Sentenced to 21 years transportation, John was returned to England. His name appears on a list of military prisoners in the Quebec city gaol awaiting transportation, probably September or October.  John was transferred on 30 Nov 1838 to the hulk Leviathan moored at Portsmouth, England. He spent several months on the Leviathan, appearing on the quarterly returns for the last quarter of 1838 and the first quarter of 1839. This suggests he travelled by steam boat from Montreal to Quebec, and was sent onward to England on 2 Nov 1838 aboard the HMS Atholl.

To Van Diemen’s Land

He departed England on 12 Mar 1839 on the Marquis of Hastings. He was a shoemaker aged 25, single, illiterate and with a bad gaoler's report. Three months and 17,000 km later he arrived in Van Diemen's Land.  John arrived shortly before the end of the assignment era and he was interviewed by authorities before being disembarked in Hobart Town. As with all convicts they carefully recorded his description in case it was necessary to describe or identify him at a later time. 

John Cocker Cambridge

Trade: Shoemaker
Height without shoes: 5 feet 8 and a half inches
Age: 27
Complexion: Dark
Head: Round
Hair: dark brown
Whiskers: Black
Visage: Long
Eyebrows: Black
Eyes: Blue
Nose: Medium
Mouth: Medium
Chin: Medium
Remarks: 2 D left side 

John Cocker Description List 

 John was assigned to William Young at Lake River.  William Young, wife Rachel and children emigrated to Van Diemen's Land on the City of Edinburgh in 1825.  William's younger brother Robert had already taken up a land grant at Beverly where he died in 1826, having arrived with his first cousin Hugh Murray and families.  William took up a land grant and settled at Lake River, later known as Pisa, near Cressy. William sold his land to Andrew Gatenby and left Tasmania on 11 Aug 1846. He then took up a lease with Adam Turnbull (who married his daughter Margaret) of the Mt Koroite and Dundas stations, in South-Western Victoria. 

John Cocker did not fare well under William Young who had him before a magistrate for misconduct three times.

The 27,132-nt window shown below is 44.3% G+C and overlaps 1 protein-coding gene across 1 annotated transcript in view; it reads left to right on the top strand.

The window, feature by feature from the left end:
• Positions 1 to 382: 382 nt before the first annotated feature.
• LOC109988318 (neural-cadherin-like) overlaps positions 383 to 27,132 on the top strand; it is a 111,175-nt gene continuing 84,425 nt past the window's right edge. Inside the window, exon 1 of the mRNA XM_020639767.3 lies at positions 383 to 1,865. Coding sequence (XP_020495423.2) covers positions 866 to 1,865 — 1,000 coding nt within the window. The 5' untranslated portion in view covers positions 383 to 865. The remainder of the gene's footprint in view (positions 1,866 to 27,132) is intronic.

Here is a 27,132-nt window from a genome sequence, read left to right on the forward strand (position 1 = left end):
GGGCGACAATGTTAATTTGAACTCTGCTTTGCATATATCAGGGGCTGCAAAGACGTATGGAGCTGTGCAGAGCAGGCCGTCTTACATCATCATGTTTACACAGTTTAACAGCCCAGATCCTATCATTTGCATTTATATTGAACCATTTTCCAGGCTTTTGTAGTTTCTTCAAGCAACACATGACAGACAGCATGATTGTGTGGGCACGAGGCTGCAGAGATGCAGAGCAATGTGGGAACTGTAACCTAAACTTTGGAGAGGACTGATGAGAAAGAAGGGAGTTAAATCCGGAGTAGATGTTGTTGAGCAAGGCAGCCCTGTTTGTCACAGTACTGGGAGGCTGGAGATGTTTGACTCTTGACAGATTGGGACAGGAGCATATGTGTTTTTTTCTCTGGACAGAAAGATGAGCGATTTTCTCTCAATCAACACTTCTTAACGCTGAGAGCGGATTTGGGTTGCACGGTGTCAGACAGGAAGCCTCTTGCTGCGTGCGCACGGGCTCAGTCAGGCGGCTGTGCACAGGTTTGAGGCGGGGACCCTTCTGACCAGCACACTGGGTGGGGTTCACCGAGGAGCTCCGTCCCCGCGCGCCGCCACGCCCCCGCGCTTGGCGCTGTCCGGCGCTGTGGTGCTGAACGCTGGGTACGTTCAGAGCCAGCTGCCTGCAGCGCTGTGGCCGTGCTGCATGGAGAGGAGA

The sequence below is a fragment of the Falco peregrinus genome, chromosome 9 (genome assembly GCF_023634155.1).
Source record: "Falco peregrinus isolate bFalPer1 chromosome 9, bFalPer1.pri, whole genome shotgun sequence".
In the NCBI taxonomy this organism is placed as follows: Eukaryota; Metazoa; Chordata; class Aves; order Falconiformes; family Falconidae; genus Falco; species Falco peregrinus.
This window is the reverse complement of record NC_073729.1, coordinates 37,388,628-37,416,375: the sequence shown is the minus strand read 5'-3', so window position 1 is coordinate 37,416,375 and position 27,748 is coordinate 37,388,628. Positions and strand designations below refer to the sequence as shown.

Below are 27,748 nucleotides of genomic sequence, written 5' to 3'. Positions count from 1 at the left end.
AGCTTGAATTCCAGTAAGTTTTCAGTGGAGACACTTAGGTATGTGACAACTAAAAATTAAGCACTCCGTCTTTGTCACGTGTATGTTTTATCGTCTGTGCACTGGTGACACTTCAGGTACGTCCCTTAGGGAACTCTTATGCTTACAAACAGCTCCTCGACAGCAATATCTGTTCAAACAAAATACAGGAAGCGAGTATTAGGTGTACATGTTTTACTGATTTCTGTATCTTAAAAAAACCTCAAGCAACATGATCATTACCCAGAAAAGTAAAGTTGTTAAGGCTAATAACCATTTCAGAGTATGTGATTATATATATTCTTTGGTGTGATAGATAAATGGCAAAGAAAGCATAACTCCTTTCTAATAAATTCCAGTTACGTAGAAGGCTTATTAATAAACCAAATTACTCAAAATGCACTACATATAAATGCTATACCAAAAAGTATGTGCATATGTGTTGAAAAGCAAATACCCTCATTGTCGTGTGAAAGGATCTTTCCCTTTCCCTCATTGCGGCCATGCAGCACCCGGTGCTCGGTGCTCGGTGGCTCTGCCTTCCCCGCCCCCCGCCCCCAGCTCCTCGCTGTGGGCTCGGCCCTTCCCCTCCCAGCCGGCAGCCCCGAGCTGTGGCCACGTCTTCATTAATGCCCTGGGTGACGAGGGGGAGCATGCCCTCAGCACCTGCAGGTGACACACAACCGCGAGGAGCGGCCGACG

Conduct Record
John Cocker's Conduct Record

A profile from the full transcription of John Cocker's convict record is available here.

On 15 Jun 1841 John was sentenced to twenty four lashes for disobedience of orders. On 18 Nov 1841 he was sentence to 14 days solitary confinement for insolence.  A year later, on 1 Nov 1842 he was sentenced to 6 months hard labour in chains for misconduct in ill-treating a horse.  Further his record was noted “never to be assigned again” and he was sent to work on the Ross Road Gang.

In the first of his two years spent on the Ross Road Gang he was in trouble for minor breaches four times.  On 21 Dec 1842 he charged with misconduct, a week later on 29 Dec 1842 he was sentenced to 7 days solitary confinement for refusing to work.  On 15 April and 1 May 1843 he was charged with neglect of duty and sentenced to 4 days and 1 day solitary confinement respectively. His conduct record shows us that on 12 Apr 1844 he was a class 2 prisoner but only five months later he was granted Class 3 status which means his conduct had been excellent, his leg irons were removed and he worked in a road party, no longer a chain gang.

Despite his record being endorsed “never to be assigned again” John was rewarded for his 18 months good behaviour by being ‘assigned’ to Benjamin Briggs at Brighton. On 7 Dec 1844 the Hobart Town Gazette reported that the Lieutenant-Governor had sanctioned a number of engagements of Pass-holders in private service. They included John Cocker, M. of Hastings 1, to Benjamin Briggs, Bagdad, for 6 months from 11th November.